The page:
Inspiration lurked in the hallways of the Charlotte Hotel and Restaurant, ready to throw good vibrations at any passerby.
“What a thrill to be alive on a morning in June,” read one inscription I saw as I left my guest room during a May visit to Virginia’s Eastern Shore. (Note: Happy thoughts are not tied to the calendar.)
“Live in the sunshine, swim in the sea,” said another as I rounded a corner.
“It’s a beautiful day in the neighborhood,” quoted a third, my younger, pigtailed self immediately recognizing Mister Rogers’s tag line.
The stirring aphorisms, which trim the upper-level halls and stairwells, shine some additional light on an already bright decor — artichoke-green exterior, milk-white interior, fetching artworks. The literary designs also helped the owners bridge a gap in their renovation budget.
Gary Cochran and Charlotte Heath, the married owners,
opened the restaurant in November 2003, and the eight-room hotel three months later. They slipped a new jacket on an old set of bones: the White Hotel, which had operated between 1907 and the Great Depression.
When they took over, the building was in critical condition. They had to gut the structure, an extensive — and expensive — undertaking. To save clams, they tapped into their own skills and talents. Gary constructed all the guest-room furniture, including, in my room, the distressed-wood dresser that swallows up the TV set and the bathroom chest with cozy habitats for thick towels. He carved nooks into the wall, creating shadow boxes for nighttime essentials. And he left space beneath the on-tippy-toes bed for luggage storage.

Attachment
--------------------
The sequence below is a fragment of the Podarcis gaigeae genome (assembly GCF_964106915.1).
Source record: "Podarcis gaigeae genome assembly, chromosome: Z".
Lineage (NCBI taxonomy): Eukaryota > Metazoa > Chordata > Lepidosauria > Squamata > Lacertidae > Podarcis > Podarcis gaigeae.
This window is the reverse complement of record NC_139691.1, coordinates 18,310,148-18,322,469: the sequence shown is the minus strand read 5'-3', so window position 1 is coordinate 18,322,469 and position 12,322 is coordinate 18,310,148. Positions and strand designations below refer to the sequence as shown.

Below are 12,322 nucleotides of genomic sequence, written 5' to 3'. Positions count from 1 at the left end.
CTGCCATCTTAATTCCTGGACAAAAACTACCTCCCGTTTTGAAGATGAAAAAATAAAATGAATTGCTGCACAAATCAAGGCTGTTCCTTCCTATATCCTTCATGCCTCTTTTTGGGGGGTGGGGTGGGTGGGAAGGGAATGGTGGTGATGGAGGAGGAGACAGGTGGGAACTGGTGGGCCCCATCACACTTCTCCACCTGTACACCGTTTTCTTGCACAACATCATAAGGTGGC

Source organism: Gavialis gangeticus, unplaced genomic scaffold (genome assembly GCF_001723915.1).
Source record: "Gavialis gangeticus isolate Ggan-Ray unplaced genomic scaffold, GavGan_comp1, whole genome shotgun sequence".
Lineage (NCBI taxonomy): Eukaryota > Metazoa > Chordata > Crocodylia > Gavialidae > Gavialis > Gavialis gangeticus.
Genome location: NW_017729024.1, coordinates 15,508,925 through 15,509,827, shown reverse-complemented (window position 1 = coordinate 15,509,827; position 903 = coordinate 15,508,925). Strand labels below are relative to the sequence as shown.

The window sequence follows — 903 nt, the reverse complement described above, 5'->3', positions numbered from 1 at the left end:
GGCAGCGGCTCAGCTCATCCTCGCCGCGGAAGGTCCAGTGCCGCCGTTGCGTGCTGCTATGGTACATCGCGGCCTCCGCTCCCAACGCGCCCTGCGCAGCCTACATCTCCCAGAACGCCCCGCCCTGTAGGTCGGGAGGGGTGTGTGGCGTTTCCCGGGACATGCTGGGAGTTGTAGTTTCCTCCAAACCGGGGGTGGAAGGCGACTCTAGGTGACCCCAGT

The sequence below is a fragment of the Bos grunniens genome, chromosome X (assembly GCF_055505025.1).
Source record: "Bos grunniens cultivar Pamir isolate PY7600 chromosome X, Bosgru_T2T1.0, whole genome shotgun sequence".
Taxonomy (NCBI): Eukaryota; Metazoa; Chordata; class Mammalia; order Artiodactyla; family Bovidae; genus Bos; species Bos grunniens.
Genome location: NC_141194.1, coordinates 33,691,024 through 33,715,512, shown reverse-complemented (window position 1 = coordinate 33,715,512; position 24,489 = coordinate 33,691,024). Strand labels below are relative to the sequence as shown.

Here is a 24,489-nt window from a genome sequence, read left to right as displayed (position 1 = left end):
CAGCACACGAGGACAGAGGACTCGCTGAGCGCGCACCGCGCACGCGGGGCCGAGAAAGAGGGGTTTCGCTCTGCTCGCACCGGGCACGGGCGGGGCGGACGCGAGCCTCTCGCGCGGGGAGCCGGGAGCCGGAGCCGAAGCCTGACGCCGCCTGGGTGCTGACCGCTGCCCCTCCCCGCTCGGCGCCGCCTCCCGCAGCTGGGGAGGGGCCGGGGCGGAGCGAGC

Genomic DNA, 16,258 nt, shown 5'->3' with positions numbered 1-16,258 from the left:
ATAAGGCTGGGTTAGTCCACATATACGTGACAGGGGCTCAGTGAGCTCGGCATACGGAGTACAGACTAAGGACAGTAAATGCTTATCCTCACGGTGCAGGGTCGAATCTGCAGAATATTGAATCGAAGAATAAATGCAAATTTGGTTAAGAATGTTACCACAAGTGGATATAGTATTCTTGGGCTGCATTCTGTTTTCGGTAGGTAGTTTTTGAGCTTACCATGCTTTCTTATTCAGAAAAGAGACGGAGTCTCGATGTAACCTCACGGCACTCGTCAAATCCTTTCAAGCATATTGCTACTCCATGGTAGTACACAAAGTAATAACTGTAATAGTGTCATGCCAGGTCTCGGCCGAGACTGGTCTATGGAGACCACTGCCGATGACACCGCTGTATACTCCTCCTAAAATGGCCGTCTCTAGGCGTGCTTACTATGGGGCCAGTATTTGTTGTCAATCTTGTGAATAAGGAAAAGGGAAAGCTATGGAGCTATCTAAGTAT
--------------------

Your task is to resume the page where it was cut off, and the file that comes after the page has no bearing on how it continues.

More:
“It’s all part of the illusion,” he said. “It gives the semblance that we are much larger than we really are.”
Charlotte, meanwhile, grabbed her artist’s toolbox and started decorating. She painted colored squares on the bathroom floor to create a bath mat that doesn’t slip underfoot. She covered the wood floors in paint, speeding up the aging process with the sweep of her brush. Every print and painting hanging on the walls bears her signature.
The ground floor is dominated by two dining areas, plus a boxy bar, that double as an art gallery displaying Charlotte’s works. Serious multi-taskers can check off their holiday shopping list between courses.
My room, No. 38, was made for a low-maintenance princess — cozy but not excessive. Fancy was the reading chair by the window, with the glow of streetlights streaming in through gauzy curtains. So was the fleet of hooks for the skeleton door key, which eliminated the parlor game of Which Pocket? And the step stool, which protected Precious from pulling a muscle when climbing into bed.
After a solid night’s rest, I rose early and headed downstairs for the free breakfast, a choice of four menu items. I paused at a proverb for a pre-coffee lift and a life affirmation.
Yes, indeed, I did feel the thrill of being alive on this morning at the Charlotte Hotel. Now, I was ready for waffles.• The Charlotte Hotel and Restaurant, 7 North St., Onancock, Va.; 757-787-7400; www.thecharlottehotel.com. Rooms from $130.